"Smart companies are figuring out that by tapping into this employee motivation, they have a sustainable, repeatable and efficient way to drive business results," Paharia says.
We all have seen how over the years organizations have tried to get more and more with fewer human resources, which means to be competitive at any level you need to get the most out of the people who work around you. Telling people to work harder and faster isn't the answer. Often time the best way to inspire others is to lead by example.
Traits of Effective Managers
Managing people is a necessary skill to succeed in IT, but it works best on things we already know how to do well. Management is about structure, performing the day-to-day functions that keep the company moving in the right direction.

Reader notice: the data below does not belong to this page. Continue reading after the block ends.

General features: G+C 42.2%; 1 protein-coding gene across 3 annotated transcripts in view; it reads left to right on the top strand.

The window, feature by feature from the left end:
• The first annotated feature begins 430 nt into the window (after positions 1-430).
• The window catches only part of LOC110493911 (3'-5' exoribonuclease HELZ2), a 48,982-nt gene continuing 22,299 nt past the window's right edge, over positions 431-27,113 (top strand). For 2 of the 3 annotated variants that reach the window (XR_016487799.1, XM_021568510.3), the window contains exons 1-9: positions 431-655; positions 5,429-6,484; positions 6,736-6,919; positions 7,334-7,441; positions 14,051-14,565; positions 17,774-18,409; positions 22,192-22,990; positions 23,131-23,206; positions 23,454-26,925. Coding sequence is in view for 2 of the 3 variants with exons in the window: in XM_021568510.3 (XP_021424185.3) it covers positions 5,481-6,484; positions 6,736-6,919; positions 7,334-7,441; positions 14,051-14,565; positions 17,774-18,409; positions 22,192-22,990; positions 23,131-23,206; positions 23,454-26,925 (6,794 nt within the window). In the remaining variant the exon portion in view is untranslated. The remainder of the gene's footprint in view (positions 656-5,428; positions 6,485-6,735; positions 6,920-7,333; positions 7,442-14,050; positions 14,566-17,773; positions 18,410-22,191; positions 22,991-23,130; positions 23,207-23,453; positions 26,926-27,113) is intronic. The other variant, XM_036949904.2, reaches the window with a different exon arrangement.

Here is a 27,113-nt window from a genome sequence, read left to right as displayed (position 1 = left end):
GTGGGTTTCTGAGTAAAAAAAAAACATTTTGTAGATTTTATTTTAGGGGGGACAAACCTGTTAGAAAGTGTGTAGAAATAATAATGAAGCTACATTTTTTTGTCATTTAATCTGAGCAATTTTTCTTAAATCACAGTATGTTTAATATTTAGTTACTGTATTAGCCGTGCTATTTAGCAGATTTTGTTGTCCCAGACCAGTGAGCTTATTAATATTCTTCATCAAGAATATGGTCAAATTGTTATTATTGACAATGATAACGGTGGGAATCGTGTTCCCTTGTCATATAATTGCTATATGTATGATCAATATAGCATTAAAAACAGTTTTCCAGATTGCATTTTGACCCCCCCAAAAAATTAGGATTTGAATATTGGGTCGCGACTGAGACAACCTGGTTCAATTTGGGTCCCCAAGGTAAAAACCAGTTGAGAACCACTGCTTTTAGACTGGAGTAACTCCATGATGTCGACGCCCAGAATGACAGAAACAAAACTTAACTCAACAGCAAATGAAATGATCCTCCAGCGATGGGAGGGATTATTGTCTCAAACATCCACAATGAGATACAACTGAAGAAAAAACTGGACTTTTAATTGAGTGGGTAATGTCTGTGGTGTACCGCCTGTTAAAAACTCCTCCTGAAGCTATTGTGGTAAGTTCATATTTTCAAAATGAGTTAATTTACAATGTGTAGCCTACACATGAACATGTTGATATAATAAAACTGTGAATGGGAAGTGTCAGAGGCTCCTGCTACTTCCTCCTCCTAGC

Managing people often means towing the company line, doing what's expected on time and within the budget, coordinating resources and planning. According to our experts, there is a lot of commonality between leadership and management traits, but here are the skills they call out as being required to be a successful manager.
Delegation/division of labor
Traits of Effective Managers - Continued
In IT, managers supervise people, projects, relationships and more, but what happens when you get to that next level and suddenly you're expected to be this visionary leader? A lot of times people crash and burn because, as Pamela Rucker, chairperson for the Women's Executive Council, likes to say, "What got you to the table, won't keep you there."